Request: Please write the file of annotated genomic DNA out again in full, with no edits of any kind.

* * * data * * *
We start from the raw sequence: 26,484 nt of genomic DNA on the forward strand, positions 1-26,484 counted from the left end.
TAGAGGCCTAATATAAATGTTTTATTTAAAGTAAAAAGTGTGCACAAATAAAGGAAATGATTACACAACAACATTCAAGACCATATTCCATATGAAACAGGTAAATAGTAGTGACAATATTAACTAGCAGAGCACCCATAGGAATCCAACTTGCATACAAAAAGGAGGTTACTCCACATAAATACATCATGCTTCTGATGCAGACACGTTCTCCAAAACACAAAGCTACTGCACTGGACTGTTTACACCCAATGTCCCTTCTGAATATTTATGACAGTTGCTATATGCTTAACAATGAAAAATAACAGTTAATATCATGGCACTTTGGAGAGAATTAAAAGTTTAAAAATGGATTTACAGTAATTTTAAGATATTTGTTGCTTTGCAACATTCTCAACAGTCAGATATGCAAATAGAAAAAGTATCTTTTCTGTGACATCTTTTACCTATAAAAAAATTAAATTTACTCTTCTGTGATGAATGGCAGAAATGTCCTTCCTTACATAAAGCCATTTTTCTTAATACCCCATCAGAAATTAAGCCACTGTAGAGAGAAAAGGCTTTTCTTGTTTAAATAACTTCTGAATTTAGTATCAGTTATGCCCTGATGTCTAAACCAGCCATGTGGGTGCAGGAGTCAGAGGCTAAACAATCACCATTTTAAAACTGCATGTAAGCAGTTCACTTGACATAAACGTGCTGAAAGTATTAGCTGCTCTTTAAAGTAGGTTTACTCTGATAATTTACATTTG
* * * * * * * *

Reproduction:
We start from the raw sequence: 26,484 nt of genomic DNA on the forward strand, positions 1-26,484 counted from the left end.
TAGAGGCCTAATATAAATGTTTTATTTAAAGTAAAAAGTGTGCACAAATAAAGGAAATGATTACACAACAACATTCAAGACCATATTCCATATGAAACAGGTAAATAGTAGTGACAATATTAACTAGCAGAGCACCCATAGGAATCCAACTTGCATACAAAAAGGAGGTTACTCCACATAAATACATCATGCTTCTGATGCAGACACGTTCTCCAAAACACAAAGCTACTGCACTGGACTGTTTACACCCAATGTCCCTTCTGAATATTTATGACAGTTGCTATATGCTTAACAATGAAAAATAACAGTTAATATCATGGCACTTTGGAGAGAATTAAAAGTTTAAAAATGGATTTACAGTAATTTTAAGATATTTGTTGCTTTGCAACATTCTCAACAGTCAGATATGCAAATAGAAAAAGTATCTTTTCTGTGACATCTTTTACCTATAAAAAAATTAAATTTACTCTTCTGTGATGAATGGCAGAAATGTCCTTCCTTACATAAAGCCATTTTTCTTAATACCCCATCAGAAATTAAGCCACTGTAGAGAGAAAAGGCTTTTCTTGTTTAAATAACTTCTGAATTTAGTATCAGTTATGCCCTGATGTCTAAACCAGCCATGTGGGTGCAGGAGTCAGAGGCTAAACAATCACCATTTTAAAACTGCATGTAAGCAGTTCACTTGACATAAACGTGCTGAAAGTATTAGCTGCTCTTTAAAGTAGGTTTACTCTGATAATTTACATTTG